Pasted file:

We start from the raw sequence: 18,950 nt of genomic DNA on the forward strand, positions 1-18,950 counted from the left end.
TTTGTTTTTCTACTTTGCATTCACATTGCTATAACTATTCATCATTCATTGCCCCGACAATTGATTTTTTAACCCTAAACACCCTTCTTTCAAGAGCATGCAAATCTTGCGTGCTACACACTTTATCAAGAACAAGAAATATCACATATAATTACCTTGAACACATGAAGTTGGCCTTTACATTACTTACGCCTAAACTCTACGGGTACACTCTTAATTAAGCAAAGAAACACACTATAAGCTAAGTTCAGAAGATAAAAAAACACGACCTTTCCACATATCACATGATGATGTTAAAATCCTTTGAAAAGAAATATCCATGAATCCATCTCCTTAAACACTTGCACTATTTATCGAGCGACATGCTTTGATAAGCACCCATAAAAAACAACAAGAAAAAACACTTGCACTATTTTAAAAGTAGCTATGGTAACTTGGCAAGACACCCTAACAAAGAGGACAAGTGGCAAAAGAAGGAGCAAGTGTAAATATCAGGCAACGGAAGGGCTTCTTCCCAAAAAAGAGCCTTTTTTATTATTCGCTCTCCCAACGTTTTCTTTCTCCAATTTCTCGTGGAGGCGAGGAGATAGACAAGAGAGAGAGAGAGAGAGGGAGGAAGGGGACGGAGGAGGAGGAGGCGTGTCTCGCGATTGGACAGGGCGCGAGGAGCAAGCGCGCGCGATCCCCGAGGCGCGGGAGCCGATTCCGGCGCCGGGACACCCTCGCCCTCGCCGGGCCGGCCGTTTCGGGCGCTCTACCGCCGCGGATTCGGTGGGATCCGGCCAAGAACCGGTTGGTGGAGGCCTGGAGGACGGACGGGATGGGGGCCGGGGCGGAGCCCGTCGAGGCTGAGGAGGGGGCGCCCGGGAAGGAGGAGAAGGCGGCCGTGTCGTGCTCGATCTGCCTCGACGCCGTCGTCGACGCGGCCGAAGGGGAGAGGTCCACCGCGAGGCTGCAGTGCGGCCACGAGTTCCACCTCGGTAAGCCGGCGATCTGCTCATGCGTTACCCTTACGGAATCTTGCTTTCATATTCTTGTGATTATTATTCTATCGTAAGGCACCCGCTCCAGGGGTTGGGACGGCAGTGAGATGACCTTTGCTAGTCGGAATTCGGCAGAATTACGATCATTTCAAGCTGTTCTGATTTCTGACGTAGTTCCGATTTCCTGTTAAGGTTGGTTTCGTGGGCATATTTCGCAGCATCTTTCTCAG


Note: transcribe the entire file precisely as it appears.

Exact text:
We start from the raw sequence: 18,950 nt of genomic DNA on the forward strand, positions 1-18,950 counted from the left end.
TTTGTTTTTCTACTTTGCATTCACATTGCTATAACTATTCATCATTCATTGCCCCGACAATTGATTTTTTAACCCTAAACACCCTTCTTTCAAGAGCATGCAAATCTTGCGTGCTACACACTTTATCAAGAACAAGAAATATCACATATAATTACCTTGAACACATGAAGTTGGCCTTTACATTACTTACGCCTAAACTCTACGGGTACACTCTTAATTAAGCAAAGAAACACACTATAAGCTAAGTTCAGAAGATAAAAAAACACGACCTTTCCACATATCACATGATGATGTTAAAATCCTTTGAAAAGAAATATCCATGAATCCATCTCCTTAAACACTTGCACTATTTATCGAGCGACATGCTTTGATAAGCACCCATAAAAAACAACAAGAAAAAACACTTGCACTATTTTAAAAGTAGCTATGGTAACTTGGCAAGACACCCTAACAAAGAGGACAAGTGGCAAAAGAAGGAGCAAGTGTAAATATCAGGCAACGGAAGGGCTTCTTCCCAAAAAAGAGCCTTTTTTATTATTCGCTCTCCCAACGTTTTCTTTCTCCAATTTCTCGTGGAGGCGAGGAGATAGACAAGAGAGAGAGAGAGAGAGGGAGGAAGGGGACGGAGGAGGAGGAGGCGTGTCTCGCGATTGGACAGGGCGCGAGGAGCAAGCGCGCGCGATCCCCGAGGCGCGGGAGCCGATTCCGGCGCCGGGACACCCTCGCCCTCGCCGGGCCGGCCGTTTCGGGCGCTCTACCGCCGCGGATTCGGTGGGATCCGGCCAAGAACCGGTTGGTGGAGGCCTGGAGGACGGACGGGATGGGGGCCGGGGCGGAGCCCGTCGAGGCTGAGGAGGGGGCGCCCGGGAAGGAGGAGAAGGCGGCCGTGTCGTGCTCGATCTGCCTCGACGCCGTCGTCGACGCGGCCGAAGGGGAGAGGTCCACCGCGAGGCTGCAGTGCGGCCACGAGTTCCACCTCGGTAAGCCGGCGATCTGCTCATGCGTTACCCTTACGGAATCTTGCTTTCATATTCTTGTGATTATTATTCTATCGTAAGGCACCCGCTCCAGGGGTTGGGACGGCAGTGAGATGACCTTTGCTAGTCGGAATTCGGCAGAATTACGATCATTTCAAGCTGTTCTGATTTCTGACGTAGTTCCGATTTCCTGTTAAGGTTGGTTTCGTGGGCATATTTCGCAGCATCTTTCTCAG